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Bird plant: White-stemmed button vine, Cissus hastate

on 22nd September 2008

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The white-stemmed button vine (Cissus hastate) is a herbaceous plant with 4-angled stem that is narrowly winged (left). It climbs with the help of its reddish tendrils, scrambling over low vegetation and tall trees, to dangle down from the high branches. The leaves are simple, with an arrow-shaped base that narrows to a pointed tip. The small flowers are in bunches borne along the stem, developing into round berries that turn black on ripening.

Fruiting is profuse, attracting fruit-eating birds like Black-naped Oriole (Oriolus chinensis), Scarlet-backed Flowerpecker (Dicaeum cruentatum), Yellow-vented Bulbul (Pycnonotus goiavier) and Javan Myna (Acridotheres javanicus) (bottom, clockwise from top left).

This prolific climber can be made to scramble up trees as it adds to the aesthetics with its dangling stems bearing flowers and fruits. Grown in rural areas, the plant would attract many other bird species.
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YC Wee
Singapore
September 2008

If you like this post please tap on the Like button at the left bottom of page. Any views and opinions expressed in this article are solely those of the authors/contributors, and are not endorsed by the Lee Kong Chian Natural History Museum (LKCNHM, NUS) or its affiliated institutions. Readers are encouraged to use their discretion before making any decisions or judgements based on the information presented.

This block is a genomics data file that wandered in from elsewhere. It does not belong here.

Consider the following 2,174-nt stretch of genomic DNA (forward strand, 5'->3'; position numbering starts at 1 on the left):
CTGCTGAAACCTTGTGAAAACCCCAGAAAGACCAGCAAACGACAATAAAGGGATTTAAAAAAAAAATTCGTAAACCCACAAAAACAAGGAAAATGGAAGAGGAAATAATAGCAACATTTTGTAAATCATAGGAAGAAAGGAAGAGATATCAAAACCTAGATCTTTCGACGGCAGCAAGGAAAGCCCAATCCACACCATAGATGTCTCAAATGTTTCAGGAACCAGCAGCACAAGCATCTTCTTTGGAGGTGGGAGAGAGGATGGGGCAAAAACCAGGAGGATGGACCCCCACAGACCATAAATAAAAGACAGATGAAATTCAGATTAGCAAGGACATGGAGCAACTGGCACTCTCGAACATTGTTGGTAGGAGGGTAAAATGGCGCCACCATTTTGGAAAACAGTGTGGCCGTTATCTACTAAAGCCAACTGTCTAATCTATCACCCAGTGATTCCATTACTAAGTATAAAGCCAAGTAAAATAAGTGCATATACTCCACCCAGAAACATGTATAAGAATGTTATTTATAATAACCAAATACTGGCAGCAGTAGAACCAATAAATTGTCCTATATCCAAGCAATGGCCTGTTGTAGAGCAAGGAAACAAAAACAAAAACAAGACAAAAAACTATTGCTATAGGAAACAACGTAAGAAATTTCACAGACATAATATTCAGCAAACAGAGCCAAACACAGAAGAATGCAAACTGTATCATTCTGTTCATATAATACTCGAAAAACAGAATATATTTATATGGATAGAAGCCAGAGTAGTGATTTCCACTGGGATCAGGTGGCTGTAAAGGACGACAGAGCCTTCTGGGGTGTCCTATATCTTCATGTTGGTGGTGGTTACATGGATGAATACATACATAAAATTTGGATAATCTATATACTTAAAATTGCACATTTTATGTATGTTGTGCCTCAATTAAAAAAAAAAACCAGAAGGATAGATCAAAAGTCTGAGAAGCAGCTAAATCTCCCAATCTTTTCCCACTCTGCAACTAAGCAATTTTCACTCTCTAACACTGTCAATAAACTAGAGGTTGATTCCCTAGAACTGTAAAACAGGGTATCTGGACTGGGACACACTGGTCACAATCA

YC Wee

Dr Wee played a significant role as a green advocate in Singapore through his extensive involvement in various organizations and committees: as Secretary and Chairman for the Malayan Nature Society (Singapore Branch), and with the Nature Society (Singapore) as founding President (1978-1995). He has also served in the Nature Reserve Board (1987-1989), Nature Reserves Committee (1990-1996), National Council on the Environment/Singapore Environment Council (1992-1996), Work-Group on Nature Conservation (1992) and Inter-Varsity Council on the Environment (1995-1997). He is Patron of the Singapore Gardening Society and was appointed Honorary Museum Associate of the Lee Kong Chian Natural History Museum (LKCNHM) in 2012. In 2005, Dr Wee started the Bird Ecology Study Group. With more than 6,000 entries, the website has become a valuable resource consulted by students, birdwatchers and researchers locally and internationally. The views and opinions expressed in this article are his own, and do not represent those of LKCNHM, the National University of Singapore or its affiliated institutions.

Other posts by YC Wee

8 Responses

  1. Does Singapore green plan includes the conservation of wildlife? There are many parks in Singapore but foreign plant species that do not fruit or grow tall are occupying the lanscape. ‘Green’ is easy to say but the content of green is hard – how can we increase the amount of green that can help sustaining our wildlife diversity and its ecosystem? Trogan and broadbill are ex-Singapore resident birds, a strong historical message to us.